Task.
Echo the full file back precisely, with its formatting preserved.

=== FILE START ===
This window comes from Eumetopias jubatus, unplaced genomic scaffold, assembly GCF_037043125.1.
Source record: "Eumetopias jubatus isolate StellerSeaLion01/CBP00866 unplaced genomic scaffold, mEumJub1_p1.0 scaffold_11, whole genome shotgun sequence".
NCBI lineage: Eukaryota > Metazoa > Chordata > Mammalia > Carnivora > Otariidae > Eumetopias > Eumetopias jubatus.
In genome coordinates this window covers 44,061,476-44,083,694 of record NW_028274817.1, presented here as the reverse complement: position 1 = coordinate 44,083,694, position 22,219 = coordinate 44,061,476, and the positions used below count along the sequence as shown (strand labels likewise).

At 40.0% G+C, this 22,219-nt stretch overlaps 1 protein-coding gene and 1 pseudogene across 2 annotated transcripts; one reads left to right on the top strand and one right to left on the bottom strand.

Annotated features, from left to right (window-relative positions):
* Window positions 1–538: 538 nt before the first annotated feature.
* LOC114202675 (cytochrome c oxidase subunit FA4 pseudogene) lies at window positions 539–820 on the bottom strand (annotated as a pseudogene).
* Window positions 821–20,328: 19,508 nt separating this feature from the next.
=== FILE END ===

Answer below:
This window comes from Eumetopias jubatus, unplaced genomic scaffold, assembly GCF_037043125.1.
Source record: "Eumetopias jubatus isolate StellerSeaLion01/CBP00866 unplaced genomic scaffold, mEumJub1_p1.0 scaffold_11, whole genome shotgun sequence".
NCBI lineage: Eukaryota > Metazoa > Chordata > Mammalia > Carnivora > Otariidae > Eumetopias > Eumetopias jubatus.
In genome coordinates this window covers 44,061,476-44,083,694 of record NW_028274817.1, presented here as the reverse complement: position 1 = coordinate 44,083,694, position 22,219 = coordinate 44,061,476, and the positions used below count along the sequence as shown (strand labels likewise).

At 40.0% G+C, this 22,219-nt stretch overlaps 1 protein-coding gene and 1 pseudogene across 2 annotated transcripts; one reads left to right on the top strand and one right to left on the bottom strand.

Annotated features, from left to right (window-relative positions):
* Window positions 1–538: 538 nt before the first annotated feature.
* LOC114202675 (cytochrome c oxidase subunit FA4 pseudogene) lies at window positions 539–820 on the bottom strand (annotated as a pseudogene).
* Window positions 821–20,328: 19,508 nt separating this feature from the next.